Book Review: Angels Burning
ashley | I read Tawni O’Dell’s Back Roads a few years ago, back before obsessively reading was a regular thing in my life, so it was a big deal that the book really stuck with me. I don’t even remember how I came across it or why I read it, honestly I think one of the actors on Supernatural said it was his favourite book and that’s why I picked it up (embarrassing? Sure, but whatever, it connected me with something great). When I saw O’Dell was putting out Angels Burning, I immediately requested it through NetGalley. I knew I had to read this.
O’Dell writes with such darkness. It’s not horror, it’s not suspense, but the characters are horrific and they do horrific things to each other. And this is outside of the murder that is the focus of this book. The secrets and the lies and the general lifestyle that is uncovered in this small town, it’s downright horrific. I can’t think of a better word.
This was a disturbing story because of this, but one that was well written and complex and layered. There were a lot of things happening here, from Dove’s family secrets to the murder and all these different players in this small town, it’s the perfect little murder mystery full of dysfunction and unbelievable secrets. It keeps you on your toes throughout, it’s really hard to put all the pieces together, which I appreciate.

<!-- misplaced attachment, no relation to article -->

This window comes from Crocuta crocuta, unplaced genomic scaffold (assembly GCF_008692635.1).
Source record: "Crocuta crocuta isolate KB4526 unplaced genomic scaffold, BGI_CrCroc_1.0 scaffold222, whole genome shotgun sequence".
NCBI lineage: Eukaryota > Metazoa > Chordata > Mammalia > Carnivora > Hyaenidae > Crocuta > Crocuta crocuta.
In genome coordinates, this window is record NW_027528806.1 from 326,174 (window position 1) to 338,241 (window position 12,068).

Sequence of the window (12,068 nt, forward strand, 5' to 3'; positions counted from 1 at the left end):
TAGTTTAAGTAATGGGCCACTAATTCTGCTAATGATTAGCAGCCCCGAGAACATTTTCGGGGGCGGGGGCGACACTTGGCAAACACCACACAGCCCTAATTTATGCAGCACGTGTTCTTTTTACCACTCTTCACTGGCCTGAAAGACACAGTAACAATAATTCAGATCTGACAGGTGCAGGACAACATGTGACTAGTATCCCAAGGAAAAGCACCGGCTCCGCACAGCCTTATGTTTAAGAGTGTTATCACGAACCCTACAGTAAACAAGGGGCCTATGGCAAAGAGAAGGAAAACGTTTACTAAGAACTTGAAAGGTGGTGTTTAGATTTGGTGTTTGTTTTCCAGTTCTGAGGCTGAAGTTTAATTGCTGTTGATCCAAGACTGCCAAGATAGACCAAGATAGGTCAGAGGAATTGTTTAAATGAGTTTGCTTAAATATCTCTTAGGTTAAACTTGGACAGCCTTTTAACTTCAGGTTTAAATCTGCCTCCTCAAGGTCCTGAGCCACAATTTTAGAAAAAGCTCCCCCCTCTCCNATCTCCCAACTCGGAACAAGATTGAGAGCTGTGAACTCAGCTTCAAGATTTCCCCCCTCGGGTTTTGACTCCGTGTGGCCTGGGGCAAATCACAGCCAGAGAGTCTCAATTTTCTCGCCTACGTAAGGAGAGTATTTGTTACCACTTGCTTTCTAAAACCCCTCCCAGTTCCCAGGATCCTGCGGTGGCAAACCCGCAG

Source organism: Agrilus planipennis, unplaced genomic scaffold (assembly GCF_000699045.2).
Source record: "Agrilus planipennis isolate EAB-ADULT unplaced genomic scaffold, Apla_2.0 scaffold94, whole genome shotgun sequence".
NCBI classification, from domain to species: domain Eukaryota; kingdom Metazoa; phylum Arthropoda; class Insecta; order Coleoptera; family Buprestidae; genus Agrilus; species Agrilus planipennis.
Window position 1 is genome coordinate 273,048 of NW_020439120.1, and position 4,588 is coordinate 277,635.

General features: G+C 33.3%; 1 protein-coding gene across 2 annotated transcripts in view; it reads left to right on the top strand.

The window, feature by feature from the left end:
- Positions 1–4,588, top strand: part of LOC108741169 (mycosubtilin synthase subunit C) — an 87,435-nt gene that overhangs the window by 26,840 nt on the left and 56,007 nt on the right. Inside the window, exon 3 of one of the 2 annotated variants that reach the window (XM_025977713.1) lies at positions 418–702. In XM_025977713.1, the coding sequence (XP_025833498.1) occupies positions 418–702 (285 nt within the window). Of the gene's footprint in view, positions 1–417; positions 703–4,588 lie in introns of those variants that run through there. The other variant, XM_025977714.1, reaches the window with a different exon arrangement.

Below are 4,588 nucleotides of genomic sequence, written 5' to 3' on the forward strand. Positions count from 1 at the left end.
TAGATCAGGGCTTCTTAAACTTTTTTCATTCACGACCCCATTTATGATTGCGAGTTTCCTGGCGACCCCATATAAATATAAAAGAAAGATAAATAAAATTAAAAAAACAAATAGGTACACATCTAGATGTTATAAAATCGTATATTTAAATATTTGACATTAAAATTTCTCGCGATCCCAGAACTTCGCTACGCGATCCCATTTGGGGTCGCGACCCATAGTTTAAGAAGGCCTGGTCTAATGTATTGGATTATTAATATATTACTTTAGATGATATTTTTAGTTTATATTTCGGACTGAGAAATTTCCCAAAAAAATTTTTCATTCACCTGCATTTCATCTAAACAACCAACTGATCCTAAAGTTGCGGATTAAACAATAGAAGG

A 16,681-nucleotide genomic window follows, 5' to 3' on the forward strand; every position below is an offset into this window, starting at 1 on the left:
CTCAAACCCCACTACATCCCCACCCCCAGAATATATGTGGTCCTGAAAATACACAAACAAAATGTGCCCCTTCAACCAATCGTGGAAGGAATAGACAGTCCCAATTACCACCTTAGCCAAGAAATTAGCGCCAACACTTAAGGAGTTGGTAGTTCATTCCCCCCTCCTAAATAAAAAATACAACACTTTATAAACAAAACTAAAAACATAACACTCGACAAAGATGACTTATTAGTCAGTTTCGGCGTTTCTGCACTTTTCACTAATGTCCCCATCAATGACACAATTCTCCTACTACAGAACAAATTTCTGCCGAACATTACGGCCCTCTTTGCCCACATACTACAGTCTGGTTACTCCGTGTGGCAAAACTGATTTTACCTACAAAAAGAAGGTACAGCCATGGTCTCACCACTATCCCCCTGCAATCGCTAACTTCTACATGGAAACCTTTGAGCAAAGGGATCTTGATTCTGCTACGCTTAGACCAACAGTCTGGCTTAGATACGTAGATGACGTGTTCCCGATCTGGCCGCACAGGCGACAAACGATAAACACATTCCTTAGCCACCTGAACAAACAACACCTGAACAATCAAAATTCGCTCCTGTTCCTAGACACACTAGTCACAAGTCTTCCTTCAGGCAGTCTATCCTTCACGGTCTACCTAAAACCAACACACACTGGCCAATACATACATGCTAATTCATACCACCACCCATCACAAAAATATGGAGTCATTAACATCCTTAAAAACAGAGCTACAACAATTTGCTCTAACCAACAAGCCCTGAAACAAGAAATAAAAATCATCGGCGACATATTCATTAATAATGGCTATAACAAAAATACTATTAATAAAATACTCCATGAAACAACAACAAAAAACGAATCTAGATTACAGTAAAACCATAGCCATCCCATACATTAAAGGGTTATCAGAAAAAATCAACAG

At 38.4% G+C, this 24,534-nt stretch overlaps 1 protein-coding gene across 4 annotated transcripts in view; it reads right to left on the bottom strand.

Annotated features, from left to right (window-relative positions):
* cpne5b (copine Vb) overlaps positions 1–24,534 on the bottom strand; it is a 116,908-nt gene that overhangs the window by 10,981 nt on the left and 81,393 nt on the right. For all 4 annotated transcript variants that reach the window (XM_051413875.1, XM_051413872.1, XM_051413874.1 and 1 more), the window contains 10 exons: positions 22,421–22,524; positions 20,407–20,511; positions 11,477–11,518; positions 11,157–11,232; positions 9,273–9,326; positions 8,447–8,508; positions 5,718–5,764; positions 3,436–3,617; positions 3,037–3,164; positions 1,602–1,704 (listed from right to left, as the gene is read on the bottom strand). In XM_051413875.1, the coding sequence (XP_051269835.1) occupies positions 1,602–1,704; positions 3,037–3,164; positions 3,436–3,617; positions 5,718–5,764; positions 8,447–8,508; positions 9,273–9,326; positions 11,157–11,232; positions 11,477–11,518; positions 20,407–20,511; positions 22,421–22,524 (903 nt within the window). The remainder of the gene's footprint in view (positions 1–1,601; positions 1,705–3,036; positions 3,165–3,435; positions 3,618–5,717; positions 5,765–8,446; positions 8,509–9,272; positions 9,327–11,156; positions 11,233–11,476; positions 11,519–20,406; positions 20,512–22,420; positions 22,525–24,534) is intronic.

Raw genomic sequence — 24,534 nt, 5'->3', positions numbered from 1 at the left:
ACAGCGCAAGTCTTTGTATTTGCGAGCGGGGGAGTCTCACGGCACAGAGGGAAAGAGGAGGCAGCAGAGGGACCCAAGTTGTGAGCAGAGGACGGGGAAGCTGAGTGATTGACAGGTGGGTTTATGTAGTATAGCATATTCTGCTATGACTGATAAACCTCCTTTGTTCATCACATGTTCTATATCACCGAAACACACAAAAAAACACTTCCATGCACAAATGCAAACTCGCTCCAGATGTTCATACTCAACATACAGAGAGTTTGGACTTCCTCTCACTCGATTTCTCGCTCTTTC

I really liked Dove as a character. She was pretty badass. She wasn’t by the book, often making emotional decisions that aren’t necessarily the best choice, but she was very human and had a good heart, despite. Her sister Neely I found intriguing. I especially liked how secluded and separate she had made her life, surrounded by dogs on an isolated farm. It created some great imagery and really added a nice contrast to Dove’s life, showing how different people deal differently in the face of family trauma. But it was their bond that I admired most. They lived separate lives but still allowed themselves to intertwine, the bond stronger than their past, stronger because of their past.
This is very much about family. About how they stick together or are torn apart depending on circumstances and how they deal with said circumstances. There’s a lot of guilt and jealousy and all those other ugly emotions that get stirred up in close families that experience terrible things. It was very emotion driven and I really loved it. It wasn’t a happy story but it was a kind if tragic beauty. Something that in the end, even after everything, there’s still a sense if humanity and empathy in these flawed characters.
January 5, 2016